Homeowners in danger of losing their homes to foreclosure have an unlikely ally: bankruptcy.
That's the conclusion of a 2014 study by the University of North Carolina Center for Community Capital.
According to the study, "Bankruptcy During Foreclosure: Home Preservation Through Chapters 7 and 13," homeowners in foreclosure reduced their chances of losing their homes by 70 percent when they filed for bankruptcy protection.
Mark Lindblad, research director at the UNC Center for Community Capital, and one of the authors of the study, said that bankruptcy has long been a way for homeowners to protect themselves from foreclosure.
"When the bankruptcy laws were first passed, the decision was made that preserving home ownership was a worthwhile way to go," Lindblad says. "That's why the bankruptcy laws do provide provisions that allow owners to keep their homes."
Different types of bankruptcy
Not all bankruptcy filings are created equal. Consumers facing foreclosure can choose from two primary types of bankruptcy filings:
- Chapter 7
- Chapter 13
In a Chapter 7 bankruptcy, a bankruptcy court creates a bankruptcy estate from your assets. The money generated by the sale of these assets is used to pay off creditors. Chapter 7 discharges all the debts of a consumer, but most consumers will lose their homes in the process.
Chapter 13 is the most effective
A Chapter 13 bankruptcy results in a debt-repayment plan, giving consumers three to five years to pay back at least some of their debts in the form of affordable monthly payments. At the end of the payment plan, the bankruptcy court generally discharges any remaining debts. During a Chapter 13 bankruptcy, consumers can usually keep their homes.
It's not surprising, then, that Chapter 13 bankruptcy filings were especially effective in avoiding foreclosure, according to the UNC study.
The study said that homeowners who filed Chapter 13 bankruptcy were five times less likely to lose their homes at a foreclosure auction than those who filed for Chapter 7 protection.
How to get a mortgage following bankruptcy
Bankruptcy is not a cure-all
Nancy Rapoport, Gordon Silver Professor of Law at the University of Nevada, Las Vegas and an expert on bankruptcy law, says that while bankruptcy has long been a way for homeowners to fend off foreclosure, it shouldn't be looked at as a cure-all.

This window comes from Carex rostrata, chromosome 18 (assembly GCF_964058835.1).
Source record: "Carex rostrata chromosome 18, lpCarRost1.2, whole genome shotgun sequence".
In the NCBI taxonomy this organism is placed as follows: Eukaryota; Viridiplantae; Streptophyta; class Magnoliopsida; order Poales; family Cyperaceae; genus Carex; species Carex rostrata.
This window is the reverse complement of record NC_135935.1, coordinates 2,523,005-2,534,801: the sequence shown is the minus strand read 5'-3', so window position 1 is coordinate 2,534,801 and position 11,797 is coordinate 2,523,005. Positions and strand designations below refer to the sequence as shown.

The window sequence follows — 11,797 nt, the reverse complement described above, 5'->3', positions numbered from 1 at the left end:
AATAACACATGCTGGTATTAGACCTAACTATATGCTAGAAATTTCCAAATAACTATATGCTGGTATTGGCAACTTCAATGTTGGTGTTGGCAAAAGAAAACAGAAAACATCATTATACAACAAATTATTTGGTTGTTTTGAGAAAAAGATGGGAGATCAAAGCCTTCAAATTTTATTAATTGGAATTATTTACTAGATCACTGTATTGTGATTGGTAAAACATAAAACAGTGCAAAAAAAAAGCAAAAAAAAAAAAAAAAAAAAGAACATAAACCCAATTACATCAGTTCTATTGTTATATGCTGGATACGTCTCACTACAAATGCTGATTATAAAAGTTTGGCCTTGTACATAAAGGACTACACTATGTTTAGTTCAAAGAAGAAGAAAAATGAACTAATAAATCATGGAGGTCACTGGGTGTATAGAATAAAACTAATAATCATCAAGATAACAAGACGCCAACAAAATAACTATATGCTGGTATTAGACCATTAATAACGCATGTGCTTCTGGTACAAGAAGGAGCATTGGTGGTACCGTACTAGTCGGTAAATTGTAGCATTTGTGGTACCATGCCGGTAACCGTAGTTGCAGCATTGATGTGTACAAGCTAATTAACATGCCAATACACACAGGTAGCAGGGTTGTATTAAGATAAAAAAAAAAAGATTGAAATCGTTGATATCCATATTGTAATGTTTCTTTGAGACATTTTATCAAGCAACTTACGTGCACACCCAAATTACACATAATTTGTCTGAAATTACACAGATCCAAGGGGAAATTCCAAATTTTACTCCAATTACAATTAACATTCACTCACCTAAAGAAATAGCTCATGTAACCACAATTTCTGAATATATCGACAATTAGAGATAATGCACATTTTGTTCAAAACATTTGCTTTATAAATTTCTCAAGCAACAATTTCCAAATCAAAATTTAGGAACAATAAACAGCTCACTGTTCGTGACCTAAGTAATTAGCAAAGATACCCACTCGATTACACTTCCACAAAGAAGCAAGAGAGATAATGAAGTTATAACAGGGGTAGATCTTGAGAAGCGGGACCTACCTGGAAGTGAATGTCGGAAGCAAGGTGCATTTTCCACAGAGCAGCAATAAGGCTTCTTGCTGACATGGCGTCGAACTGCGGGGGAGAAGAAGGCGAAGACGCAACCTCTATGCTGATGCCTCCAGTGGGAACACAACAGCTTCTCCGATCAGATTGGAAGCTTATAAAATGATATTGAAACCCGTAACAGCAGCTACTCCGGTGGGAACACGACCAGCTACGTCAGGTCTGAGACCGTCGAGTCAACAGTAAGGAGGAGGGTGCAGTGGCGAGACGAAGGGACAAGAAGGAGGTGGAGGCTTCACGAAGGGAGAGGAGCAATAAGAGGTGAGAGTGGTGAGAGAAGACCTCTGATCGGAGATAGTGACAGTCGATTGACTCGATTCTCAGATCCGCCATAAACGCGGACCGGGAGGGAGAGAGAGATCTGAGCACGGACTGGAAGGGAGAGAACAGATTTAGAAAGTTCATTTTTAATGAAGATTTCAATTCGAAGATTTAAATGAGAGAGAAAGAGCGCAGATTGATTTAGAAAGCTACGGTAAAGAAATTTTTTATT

"Banks have to go through more hoops before they can take your home, but that doesn't mean that they can't take it," she says. "It does mean it takes them longer."
Rapoport says the main benefit of a Chapter 13 bankruptcy is that it gives homeowners a chance to catch up with their late mortgage payments.
If struggling homeowners can discharge some of their debts through a bankruptcy filing, they can then devote the money they'd otherwise use to pay those debts into making their mortgage payments, Rapoport says. And this can persuade lenders and banks to scratch foreclosure proceedings.
Banks and lenders usually don't want to take over their borrowers' homes, says Rapoport. They'd rather have the stream of monthly mortgage income.
Bankruptcy: A relatively rare, but effective choice
What surprised Lindblad most was that just 8 percent of homeowners in the study turned to bankruptcy when faced with foreclosure.
That 8 percent figure, though, isn't surprising to Jon Adelstein, a bankruptcy attorney with Adelstein & Kaliner in Doylestown, Pennsylvania. He says that today bankruptcy is a severely underused tool.
"There is a shame of filing right now," Adelstein says. "Too many people would rather go the debt-restructuring route. Too many people don't understand how much protection bankruptcy can give them."
Adelstein says that by discharging some of your debt through bankruptcy, you might be more likely to qualify for a loan modification in the future because of your ability to make lower mortgage payments if you're not as overwhelmed with other debts, he says.
Bankruptcy provides greater power in certain states
According to the UNC study, bankruptcy as a foreclosure-prevention tool is the most effective in non-judicial states, states that do not require the foreclosure process to flow through the court system.
While the study clearly shows the benefits of bankruptcy, bankruptcy isn't for everyone, says Rapoport. Filing for bankruptcy doesn’t discharge all debts, including student-loan debt, and it does have a long-lasting effect on your credit.
Dan Rafter is a freelance writer with more than 20 years experience covering real estate and mortgage issues. He's written for the Chicago Tribune, Washington Post, Business 2.0 Magazine, Consumers Digest and dozens of trade magazines.
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